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Suit me up!

One of my favorite parts of this job is the chance to check out manufacturing and research facilities firsthand. I have seen scores of chip fabs; process integration centers; research labs; toolmaking factories; and gas, chemical, wafer, and photomask plants in Asia, Europe, and North America. Some visits have been window tours, while others have been full-on, inside-the-cleanroom walkarounds. If given a choice though, I always tell my hosts, "Suit me up!"

Recently, I've been fortunate to see a few of the planet's best fabs. I had an extensive window tour of Intel's 200-/300-mm site in Leixlip, Ireland, in April, while in mid-May I was part of an electronics editors entourage visiting the Hudson Valley region in New York. We stopped at Philips 200-mm fab and IBM's 300-mm crown jewel, Building 323, in East Fishkill as well as the burgeoning Albany Nanotech campus a few hours' north of Big Blue. The back-to-back-to-back tours of Philips, IBM, and Albany were particularly enlightening, offering a rare glimpse of the past, present, and future of advanced chipmaking technology.

The Dutch started trading beaver pelts with the Algonquins in the area in the early 1600s, but Philips didn't take ownership of the former Micrus fab in Fishkill until 2000. The 200-mm, 180-nm-capable line can push out up to 20,000 wafers per month, said Wendy Arienzo, Philips's vivacious vp and general manager. The site, one of Philips's most profitable, runs almost like a foundry, with 500–700 process flows and some 150 different recipes for a variety of consumer application chips. Arienzo cited tens of millions of dollars of ongoing capital investment this year, adding that the Fishkill facility is the leader in RFID devices.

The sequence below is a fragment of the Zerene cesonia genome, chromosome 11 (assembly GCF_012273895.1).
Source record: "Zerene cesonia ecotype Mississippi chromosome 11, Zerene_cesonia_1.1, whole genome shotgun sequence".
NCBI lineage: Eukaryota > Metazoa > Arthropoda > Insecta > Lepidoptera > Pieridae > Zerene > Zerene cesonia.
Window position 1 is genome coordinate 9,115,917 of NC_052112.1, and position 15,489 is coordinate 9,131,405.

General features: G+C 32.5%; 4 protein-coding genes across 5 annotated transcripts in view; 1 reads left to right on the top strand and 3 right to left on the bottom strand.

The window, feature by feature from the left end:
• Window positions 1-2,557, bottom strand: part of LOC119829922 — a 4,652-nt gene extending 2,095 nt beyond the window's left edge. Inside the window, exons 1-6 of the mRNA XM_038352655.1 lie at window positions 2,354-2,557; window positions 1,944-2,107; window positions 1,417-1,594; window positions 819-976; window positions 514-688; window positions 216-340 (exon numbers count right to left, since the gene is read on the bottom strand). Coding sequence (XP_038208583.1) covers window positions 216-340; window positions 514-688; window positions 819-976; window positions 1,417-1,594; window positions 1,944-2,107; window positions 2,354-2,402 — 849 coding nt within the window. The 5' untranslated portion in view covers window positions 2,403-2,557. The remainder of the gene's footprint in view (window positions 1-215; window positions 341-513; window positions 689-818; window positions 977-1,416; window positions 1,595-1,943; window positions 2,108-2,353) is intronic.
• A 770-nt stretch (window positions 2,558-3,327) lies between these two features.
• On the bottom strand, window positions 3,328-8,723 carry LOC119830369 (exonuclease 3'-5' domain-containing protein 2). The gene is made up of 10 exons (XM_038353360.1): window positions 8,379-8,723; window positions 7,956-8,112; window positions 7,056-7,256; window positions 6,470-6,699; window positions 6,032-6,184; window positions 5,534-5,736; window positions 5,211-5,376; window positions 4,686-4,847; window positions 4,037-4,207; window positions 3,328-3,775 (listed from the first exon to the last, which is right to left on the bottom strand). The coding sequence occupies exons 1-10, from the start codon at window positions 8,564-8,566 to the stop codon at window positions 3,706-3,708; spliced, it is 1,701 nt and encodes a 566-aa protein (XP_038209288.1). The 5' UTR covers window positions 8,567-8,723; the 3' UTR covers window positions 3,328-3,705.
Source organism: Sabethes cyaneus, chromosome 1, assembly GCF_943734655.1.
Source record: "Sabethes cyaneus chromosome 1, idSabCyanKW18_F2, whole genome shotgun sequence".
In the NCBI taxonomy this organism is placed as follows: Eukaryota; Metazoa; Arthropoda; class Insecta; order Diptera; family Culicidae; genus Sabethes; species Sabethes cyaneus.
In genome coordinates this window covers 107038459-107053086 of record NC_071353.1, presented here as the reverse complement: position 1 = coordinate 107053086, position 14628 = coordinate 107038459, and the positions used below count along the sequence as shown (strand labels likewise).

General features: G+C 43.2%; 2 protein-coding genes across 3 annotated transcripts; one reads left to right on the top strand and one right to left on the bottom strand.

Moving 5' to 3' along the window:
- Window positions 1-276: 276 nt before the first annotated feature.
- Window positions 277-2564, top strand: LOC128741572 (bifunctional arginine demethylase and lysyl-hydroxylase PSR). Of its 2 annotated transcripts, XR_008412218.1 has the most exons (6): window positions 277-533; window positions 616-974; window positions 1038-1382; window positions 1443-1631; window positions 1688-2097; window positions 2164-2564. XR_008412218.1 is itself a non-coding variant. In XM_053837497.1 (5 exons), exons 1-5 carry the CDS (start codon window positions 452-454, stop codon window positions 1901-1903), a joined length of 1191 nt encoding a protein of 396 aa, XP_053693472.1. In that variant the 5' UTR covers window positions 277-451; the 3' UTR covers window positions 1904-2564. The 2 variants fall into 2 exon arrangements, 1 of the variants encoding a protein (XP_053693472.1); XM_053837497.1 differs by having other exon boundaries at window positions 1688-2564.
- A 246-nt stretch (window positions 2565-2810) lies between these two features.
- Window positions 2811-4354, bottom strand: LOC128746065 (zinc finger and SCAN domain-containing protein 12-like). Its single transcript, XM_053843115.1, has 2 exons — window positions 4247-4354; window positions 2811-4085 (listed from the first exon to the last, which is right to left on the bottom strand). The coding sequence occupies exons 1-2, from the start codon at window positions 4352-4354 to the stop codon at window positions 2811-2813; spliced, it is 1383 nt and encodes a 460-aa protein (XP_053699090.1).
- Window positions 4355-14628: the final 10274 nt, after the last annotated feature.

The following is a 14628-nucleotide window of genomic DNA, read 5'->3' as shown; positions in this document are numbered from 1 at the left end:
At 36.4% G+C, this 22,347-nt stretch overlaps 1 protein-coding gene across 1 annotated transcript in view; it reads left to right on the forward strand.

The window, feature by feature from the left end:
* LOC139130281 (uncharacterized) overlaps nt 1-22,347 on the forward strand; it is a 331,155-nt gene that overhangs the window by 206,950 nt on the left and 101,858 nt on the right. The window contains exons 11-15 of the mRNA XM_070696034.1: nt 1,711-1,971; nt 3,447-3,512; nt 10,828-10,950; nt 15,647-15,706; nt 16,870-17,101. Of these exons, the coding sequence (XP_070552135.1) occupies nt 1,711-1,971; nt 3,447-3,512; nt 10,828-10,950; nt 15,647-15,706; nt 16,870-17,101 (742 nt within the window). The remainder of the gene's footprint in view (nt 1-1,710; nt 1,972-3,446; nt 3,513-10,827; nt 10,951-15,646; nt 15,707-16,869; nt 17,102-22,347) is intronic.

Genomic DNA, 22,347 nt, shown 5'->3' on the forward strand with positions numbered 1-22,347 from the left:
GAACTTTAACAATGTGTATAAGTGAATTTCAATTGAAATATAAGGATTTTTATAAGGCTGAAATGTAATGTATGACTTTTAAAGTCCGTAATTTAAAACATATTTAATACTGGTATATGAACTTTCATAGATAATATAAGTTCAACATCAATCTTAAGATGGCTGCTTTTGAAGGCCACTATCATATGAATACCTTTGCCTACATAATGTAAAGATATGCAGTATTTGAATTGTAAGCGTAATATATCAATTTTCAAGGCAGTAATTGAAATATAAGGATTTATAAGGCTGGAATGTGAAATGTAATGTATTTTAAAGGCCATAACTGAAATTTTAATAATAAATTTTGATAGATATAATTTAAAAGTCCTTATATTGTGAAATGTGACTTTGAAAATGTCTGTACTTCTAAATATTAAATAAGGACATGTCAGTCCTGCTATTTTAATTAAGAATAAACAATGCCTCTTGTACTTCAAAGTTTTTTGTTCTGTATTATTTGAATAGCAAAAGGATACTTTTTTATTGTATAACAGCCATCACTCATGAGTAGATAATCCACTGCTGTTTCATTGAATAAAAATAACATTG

During our window tour, one striking observation was the minimal amount of work in process (WIP) waiting in the fab bays. WIP was said to be 2X less than the amounts calculated 10 months earlier, the result of a fabwide cultural and operational effort to achieve "continuous-flow manufacturing." Decreasing cycle times, maintaining the same output with less inventory, and ultimately reducing the cost per wafer pass are the kinds of efforts essential for older fabs like Philips Fishkill to remain competitive.

Two key generational differences between Philips's 200-mm and IBM's 300-mm factories hit you right away when you enter Building 323. While the older fab is fully SMIFed in a traditional bay-and-chase layout, there is no interbay automation system—workers must push carts of pods around the floor. When you gaze down "main street" in IBM's house, you see an open ballroom, with no separated chase areas, and robots running like a sci-fi model-train set overhead. The wafer- and reticle-bearing cars enter and exit rows of stockers on either side of the center aisle, then move over and into the various bays, cabling FOUPs onto and off of the tool front ends.

There are also fewer people on the floor in Big Blue's fab than in Philips's—certain aisles were unpopulated in B323, with the robots' constant loading and unloading of tools the only sign of intelligent life. Two exceptions to the depopulation trend were the defect inspection area and the development fab. It seems that even a state-of-the-art automatic defect classification system plugged into a fabwide network needs some human eyeballs and hands-on attention in what IBM characterizes as its "300-mm touchless transformation."

The greater number of people on the floor is not the only striking difference between the development fab and its production sibling. Rather than the rows of similar or identical tools lined up in the main manufacturing bays, the next-generation portion features single units or pairs of equipment, including examples of some of the first systems of their kind on any fab floor, such as the laser-thermal-processing unit I saw. Floor space had been set aside for a 193-nm immersion scanner, although only the track system had also been installed so far. By locating the two fabs under the same roof, IBM hopes to "seamlessly transfer" its technology from development into manufacturing and accelerate its ramp to yield on advanced devices.

Next issue I will continue my facility report, with some thoughts on Albany Nanotech and the exceedingly small-featured, big-monied future of semiconductor R&D and manufacturing.

Tom Cheyney

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